I've never understood Marx to be a liberal, even a philosophical one & I take him to be a good figure for marking a substantial break w/ liberalism toward establishing a particularly Left politics. A primary reason for this, emphasizing the "philosophical", is how freedom works https://twitter.com/BenBurgis/status/1254046965412900865
For one, liberals take an essentializing view of human nature on which they establish rights & the right to property is always a primary focus of liberal politics. But Marx's materialism breaks w/ this - a reason why Sartre sees "existence preceding essence" already in Marx
Property is a right primarily to secure our freedom against the freedom of others. From Hobbes to Locke to Kant, the freedom of others is a limitation on our own freedom & Kant is perhaps the most explicitly clear on this point. Certainly, a paradigmatic liberal thinker
The view rests on a metaphysics of human nature that places our freedom outside of material conditions. For Kant, in the noumenal. But Locke is there too. One of Locke's arguments for God concerns the impossibility of deriving free consciousness from unconscious matter.
So, human nature is grounded in a quasi-theological & supernatural realm beyond the bounds of historical material forces. Part of Marx's anti-essentializing move is to have human beings be partially molded by the material conditions in which they live in a reciprocal relation
For Marx, human freedom is not a supernatural property of the will that must be secured in the material world against the freedom of others which threaten it. Instead, freedom is only realized *through* the freedom of others - an basically anti-liberal position, philosophically.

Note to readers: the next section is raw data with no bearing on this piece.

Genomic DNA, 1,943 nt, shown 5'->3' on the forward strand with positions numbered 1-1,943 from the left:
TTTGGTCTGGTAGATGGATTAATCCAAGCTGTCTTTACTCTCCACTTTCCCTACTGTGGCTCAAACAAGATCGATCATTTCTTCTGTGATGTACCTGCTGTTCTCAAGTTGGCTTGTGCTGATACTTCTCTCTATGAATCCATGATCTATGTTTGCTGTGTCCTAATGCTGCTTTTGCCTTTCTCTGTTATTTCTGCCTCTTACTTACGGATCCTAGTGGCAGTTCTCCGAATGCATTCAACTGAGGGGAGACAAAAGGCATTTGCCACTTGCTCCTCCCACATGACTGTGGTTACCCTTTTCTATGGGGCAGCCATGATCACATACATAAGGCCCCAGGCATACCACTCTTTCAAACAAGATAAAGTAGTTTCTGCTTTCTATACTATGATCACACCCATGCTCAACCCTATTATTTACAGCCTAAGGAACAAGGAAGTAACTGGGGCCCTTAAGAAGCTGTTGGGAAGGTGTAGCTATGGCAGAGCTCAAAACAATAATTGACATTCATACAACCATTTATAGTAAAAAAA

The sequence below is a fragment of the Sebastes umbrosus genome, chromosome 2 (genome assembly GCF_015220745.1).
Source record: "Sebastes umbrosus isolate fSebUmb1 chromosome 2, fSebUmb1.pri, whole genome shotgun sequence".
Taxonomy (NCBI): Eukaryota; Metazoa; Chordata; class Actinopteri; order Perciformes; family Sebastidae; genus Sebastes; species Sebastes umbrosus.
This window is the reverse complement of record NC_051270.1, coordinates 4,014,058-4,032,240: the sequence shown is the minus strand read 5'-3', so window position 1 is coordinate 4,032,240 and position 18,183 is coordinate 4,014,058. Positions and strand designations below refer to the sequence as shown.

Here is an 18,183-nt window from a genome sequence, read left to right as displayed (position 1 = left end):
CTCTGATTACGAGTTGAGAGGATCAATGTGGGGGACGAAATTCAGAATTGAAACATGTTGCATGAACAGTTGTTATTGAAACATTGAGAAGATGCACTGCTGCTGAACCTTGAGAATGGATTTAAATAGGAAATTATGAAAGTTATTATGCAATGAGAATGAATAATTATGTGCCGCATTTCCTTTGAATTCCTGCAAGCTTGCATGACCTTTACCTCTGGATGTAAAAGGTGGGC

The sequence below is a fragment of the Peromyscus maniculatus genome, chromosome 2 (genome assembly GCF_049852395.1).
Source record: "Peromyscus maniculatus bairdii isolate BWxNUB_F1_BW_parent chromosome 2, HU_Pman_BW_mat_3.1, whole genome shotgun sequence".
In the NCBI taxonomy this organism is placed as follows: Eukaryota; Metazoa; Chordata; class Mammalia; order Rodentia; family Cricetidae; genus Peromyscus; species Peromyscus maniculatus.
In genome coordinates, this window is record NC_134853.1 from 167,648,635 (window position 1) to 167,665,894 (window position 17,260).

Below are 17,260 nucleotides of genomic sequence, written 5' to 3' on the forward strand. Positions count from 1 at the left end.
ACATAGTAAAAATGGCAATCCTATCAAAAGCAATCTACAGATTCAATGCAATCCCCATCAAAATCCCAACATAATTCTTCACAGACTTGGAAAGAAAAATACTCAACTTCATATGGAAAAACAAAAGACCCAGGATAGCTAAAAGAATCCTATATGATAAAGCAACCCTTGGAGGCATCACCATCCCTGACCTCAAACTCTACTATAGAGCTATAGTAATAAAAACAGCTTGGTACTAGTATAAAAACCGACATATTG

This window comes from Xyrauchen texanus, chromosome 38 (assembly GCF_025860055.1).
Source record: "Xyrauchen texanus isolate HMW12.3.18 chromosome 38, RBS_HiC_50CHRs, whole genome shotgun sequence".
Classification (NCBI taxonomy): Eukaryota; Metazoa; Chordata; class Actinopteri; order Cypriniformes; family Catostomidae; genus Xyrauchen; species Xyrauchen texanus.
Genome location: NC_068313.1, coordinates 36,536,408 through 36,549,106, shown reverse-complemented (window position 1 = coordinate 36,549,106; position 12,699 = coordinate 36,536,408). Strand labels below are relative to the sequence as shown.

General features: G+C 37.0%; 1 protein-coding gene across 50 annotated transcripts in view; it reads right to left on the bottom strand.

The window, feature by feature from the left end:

Part of the reason is that under liberalism, w/ its emphasis on private property, the material conditions encourage competition under a zero-sum logic where my freedom is realized only by the denial of another's freedom. I am secure only by denying you.
But Marx rejects this & it is the philosophical underpinning of his ultimate criticism of private property & why private property is to be abolished as freedom is encouraged.
Freedom is only realized under material conditions of non-competition wherein the basic needs of each is provided for such that they can pursue their free ends without being captured by a wage system in which their freedom is commodified as labor for sale
That Marx views freedom as a basic feature of living in community is not sufficient to make him a liberal. We find this requirement in Plato's Republic, in Socrates' image of the soul from Book IX for example, & throughout Aristotle, & we can hardly call them "liberals"
Marx's concept of freedom under dialectical materialism is sufficiently different from liberalism to establish a philosophic break w/ liberalism. Sure, this can read as "continuous", but that's toothless since any critical response is "continuous" with that to which it responds.
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